In road races – even relatively long ones – 30 minutes is a lot of time. So when you add 30 minutes to a race time from one race to the next – over the same distance – you have to figure something is going on. Perhaps the race was run at 10,000’ or was one grueling hill after another. Or perhaps the race had so many participants that it wasn’t possible to run much at all. Or – when none of those apply – perhaps it was a serious case of a hamstring not willing to cooperate. In Montana last week, I will have to claim the latter.
On a beautiful morning to run – and starting in a beautiful location along the hills, through the forest, along a river with meadows stretching to one side, and even slightly downhill, the most I could muster was a slow jog – and even that was after walking much of the first mile and into the second. I guess my left hamstring decided I should enjoy this race more by spending more time on the course. After getting a new perspective on half-marathons by watching the vast majority of the participants pass me and by wondering how quickly I could walk the course, I was able to start jogging during Mile 2 and kept jogging to the end – even speeding up through the middle miles of the race. I never caught Karen, but at least I finished and together we hung our medals and checked off State #42 in the process.
I think that Montana’s nickname is confirmed every time I visit. It really DOES have a big sky – it is just a BIG state – and a beautiful one at that. We flew into and out of Spokane and drove I-90 between there and Missoula. Enroute we had a very nice stop in Couer d’Alene, to include a 90-minute boat ride on the lake. Neither of us had ever spent time there and we know now what we have missed and would love to visit again.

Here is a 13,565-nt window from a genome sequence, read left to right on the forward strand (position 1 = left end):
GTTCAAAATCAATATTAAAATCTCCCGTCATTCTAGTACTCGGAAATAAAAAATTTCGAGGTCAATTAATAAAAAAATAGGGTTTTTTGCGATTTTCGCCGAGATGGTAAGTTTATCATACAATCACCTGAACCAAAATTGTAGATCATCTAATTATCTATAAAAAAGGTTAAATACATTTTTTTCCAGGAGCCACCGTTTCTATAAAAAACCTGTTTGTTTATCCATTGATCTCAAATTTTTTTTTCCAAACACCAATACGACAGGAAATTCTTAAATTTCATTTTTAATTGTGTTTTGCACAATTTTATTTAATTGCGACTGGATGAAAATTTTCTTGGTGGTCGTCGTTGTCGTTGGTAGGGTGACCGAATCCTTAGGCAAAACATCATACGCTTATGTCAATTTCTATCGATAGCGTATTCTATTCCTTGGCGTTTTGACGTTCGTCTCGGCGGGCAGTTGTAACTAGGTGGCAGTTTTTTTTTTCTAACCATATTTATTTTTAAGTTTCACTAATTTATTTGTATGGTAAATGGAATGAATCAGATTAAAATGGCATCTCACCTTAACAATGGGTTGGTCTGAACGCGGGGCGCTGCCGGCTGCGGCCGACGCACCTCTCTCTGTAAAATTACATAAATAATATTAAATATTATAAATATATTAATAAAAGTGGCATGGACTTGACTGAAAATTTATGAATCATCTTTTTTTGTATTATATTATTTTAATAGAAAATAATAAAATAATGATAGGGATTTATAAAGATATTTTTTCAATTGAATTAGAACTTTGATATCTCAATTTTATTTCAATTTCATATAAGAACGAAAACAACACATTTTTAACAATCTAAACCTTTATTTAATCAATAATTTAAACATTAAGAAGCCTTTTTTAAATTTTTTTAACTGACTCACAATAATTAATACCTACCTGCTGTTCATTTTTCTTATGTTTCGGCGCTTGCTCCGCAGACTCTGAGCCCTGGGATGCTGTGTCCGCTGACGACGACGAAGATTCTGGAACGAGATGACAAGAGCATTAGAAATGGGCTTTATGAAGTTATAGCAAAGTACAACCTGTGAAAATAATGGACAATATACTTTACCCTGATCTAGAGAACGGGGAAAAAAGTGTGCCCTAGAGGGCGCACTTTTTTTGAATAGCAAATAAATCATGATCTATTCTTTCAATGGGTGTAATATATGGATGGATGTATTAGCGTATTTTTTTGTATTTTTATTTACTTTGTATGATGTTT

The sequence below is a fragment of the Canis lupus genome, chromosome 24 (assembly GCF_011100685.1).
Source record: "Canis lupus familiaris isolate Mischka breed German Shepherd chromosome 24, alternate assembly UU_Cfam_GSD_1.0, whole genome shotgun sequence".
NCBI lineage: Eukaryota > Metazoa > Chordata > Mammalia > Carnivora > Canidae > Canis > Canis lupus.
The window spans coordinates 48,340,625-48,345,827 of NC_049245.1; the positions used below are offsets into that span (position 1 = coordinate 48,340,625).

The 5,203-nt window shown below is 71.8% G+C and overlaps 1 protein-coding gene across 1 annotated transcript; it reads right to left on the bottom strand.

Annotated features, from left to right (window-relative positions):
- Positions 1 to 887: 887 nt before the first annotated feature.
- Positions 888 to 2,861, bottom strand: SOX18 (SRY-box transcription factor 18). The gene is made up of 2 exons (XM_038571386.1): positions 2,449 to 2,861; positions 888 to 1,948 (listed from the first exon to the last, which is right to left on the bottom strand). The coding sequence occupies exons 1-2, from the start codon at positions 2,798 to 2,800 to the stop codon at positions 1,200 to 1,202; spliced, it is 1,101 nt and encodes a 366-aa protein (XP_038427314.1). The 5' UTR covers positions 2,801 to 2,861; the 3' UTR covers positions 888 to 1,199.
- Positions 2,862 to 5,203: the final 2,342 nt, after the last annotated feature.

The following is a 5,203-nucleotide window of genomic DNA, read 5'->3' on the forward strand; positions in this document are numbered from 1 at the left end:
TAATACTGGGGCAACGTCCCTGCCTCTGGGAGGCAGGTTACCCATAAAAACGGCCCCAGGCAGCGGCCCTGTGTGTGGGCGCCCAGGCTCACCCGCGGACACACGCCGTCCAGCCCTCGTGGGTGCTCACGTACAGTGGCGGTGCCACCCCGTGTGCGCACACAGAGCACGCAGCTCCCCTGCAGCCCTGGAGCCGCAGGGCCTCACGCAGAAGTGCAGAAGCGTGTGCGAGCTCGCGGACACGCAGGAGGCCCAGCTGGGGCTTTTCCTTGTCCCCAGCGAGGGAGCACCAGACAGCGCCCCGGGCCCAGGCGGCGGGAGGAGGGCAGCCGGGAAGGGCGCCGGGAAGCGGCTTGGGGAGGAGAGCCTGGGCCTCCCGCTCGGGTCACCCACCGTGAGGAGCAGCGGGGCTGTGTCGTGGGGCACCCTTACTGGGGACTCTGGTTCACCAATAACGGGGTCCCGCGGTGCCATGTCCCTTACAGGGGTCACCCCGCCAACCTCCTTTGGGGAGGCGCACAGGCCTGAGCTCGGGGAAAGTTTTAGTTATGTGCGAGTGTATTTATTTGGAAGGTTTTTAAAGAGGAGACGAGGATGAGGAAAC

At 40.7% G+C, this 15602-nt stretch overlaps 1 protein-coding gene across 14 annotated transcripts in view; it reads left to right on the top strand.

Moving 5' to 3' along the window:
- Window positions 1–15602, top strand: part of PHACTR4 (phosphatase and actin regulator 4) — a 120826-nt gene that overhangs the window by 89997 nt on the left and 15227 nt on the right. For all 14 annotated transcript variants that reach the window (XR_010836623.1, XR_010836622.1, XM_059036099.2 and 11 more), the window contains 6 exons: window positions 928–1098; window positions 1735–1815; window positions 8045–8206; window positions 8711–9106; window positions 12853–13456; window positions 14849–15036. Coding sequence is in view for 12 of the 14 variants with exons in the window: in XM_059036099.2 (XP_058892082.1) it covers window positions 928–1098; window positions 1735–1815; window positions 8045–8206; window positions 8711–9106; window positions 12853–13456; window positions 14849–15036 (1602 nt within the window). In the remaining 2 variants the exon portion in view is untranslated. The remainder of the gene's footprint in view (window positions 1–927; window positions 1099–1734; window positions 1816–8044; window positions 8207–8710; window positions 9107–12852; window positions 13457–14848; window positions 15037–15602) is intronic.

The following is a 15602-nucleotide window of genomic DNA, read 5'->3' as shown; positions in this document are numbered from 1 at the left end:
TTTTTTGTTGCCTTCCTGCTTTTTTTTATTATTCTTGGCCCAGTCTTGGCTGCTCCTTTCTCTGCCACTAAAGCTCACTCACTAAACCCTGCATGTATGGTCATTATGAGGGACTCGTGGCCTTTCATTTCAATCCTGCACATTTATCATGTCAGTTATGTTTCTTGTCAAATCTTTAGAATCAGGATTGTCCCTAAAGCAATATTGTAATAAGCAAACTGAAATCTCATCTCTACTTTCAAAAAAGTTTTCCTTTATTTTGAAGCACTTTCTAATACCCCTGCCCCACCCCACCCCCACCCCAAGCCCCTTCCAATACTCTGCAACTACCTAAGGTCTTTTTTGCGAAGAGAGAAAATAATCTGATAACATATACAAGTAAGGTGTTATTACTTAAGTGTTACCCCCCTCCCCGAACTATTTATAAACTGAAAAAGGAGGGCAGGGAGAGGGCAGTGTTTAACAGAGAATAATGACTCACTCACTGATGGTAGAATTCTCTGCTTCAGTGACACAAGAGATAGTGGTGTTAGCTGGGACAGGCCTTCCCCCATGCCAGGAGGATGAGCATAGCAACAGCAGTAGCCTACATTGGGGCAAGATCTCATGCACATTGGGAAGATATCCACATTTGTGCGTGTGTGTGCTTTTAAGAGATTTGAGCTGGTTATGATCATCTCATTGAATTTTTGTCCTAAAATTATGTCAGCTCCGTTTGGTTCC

And the drive over Lookout Pass from there into Montana and along the Clark Fork is not to be missed. Missoula had its own western charm and retained lots of country, smaller-town traits that made it nice. We didn’t get to spend nearly as much time in the area as we would have liked, but enjoyed what we had.
On the way back to Spokane we rented bikes at Lookout Pass and rode the 15-mile Route of the Hiawatha, which is a converted railroad grade that goes through 10 tunnels (including one that is nearly 2 miles long) and over 7 high, old railroad trestles. It was a great ride in some beautiful scenery and certainly a highlight among any bikes rides we have done in the past.
During the trip we spent two nights with Scott and Linda in Spokane and had a nice visit with them. We were extremely grateful that Linda agreed to watch Rachel while we drove over to Missoula and back and they apparently got along well. In Spokane we also spent some time at Riverfront Park, site of the World Expo in Spokane a few years back.
All in all, another memorable trip – even if Jogging was all I could do under Montana’s Big Sky.
4 years ago